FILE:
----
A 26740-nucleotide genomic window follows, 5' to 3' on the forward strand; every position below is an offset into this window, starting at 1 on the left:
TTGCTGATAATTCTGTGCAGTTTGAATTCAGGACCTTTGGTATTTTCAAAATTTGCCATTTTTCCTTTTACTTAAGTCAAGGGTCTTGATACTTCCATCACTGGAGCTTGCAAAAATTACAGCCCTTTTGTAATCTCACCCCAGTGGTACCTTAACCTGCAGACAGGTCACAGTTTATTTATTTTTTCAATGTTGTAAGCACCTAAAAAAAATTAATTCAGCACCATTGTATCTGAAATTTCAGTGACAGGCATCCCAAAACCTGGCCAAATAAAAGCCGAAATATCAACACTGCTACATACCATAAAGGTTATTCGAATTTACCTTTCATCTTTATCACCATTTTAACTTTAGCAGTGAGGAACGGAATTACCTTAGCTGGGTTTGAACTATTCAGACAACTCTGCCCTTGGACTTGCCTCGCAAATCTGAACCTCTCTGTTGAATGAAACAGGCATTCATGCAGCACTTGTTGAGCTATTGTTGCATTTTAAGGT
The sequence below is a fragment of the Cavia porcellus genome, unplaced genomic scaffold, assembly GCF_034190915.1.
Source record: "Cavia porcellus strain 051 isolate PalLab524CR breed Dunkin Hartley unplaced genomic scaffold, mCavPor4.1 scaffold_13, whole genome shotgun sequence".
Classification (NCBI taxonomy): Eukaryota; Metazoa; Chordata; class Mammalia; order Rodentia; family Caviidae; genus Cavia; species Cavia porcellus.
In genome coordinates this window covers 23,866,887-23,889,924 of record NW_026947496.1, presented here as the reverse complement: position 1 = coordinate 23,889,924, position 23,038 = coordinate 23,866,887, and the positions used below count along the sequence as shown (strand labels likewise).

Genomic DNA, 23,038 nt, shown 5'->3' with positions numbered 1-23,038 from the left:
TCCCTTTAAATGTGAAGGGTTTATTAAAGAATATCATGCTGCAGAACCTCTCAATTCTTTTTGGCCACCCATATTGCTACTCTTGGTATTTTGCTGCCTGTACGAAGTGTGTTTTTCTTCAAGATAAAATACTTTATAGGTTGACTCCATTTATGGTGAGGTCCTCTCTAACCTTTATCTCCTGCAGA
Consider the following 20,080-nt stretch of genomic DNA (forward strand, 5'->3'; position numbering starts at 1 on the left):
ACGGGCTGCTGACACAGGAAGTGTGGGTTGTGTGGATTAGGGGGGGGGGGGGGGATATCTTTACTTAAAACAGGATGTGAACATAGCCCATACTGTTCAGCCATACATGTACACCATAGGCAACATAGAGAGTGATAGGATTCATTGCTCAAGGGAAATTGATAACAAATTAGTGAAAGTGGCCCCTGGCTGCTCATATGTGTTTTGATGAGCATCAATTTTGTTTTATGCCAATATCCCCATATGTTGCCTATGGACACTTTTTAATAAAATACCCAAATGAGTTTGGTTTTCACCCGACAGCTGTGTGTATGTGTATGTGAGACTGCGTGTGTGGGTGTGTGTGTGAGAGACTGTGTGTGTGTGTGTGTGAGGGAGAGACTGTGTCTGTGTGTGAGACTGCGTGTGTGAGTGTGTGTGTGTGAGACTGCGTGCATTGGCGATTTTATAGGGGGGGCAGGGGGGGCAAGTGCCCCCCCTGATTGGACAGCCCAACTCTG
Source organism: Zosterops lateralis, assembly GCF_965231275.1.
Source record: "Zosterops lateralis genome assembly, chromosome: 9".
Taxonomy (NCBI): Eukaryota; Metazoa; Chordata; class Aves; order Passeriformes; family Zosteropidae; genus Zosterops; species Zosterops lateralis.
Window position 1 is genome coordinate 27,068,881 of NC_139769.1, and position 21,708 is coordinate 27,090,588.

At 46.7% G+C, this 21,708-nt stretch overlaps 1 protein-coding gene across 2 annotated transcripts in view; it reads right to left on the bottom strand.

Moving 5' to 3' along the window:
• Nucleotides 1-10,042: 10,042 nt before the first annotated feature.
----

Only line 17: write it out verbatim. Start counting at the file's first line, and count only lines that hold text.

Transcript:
• Nucleotides 1-10,042: 10,042 nt before the first annotated feature.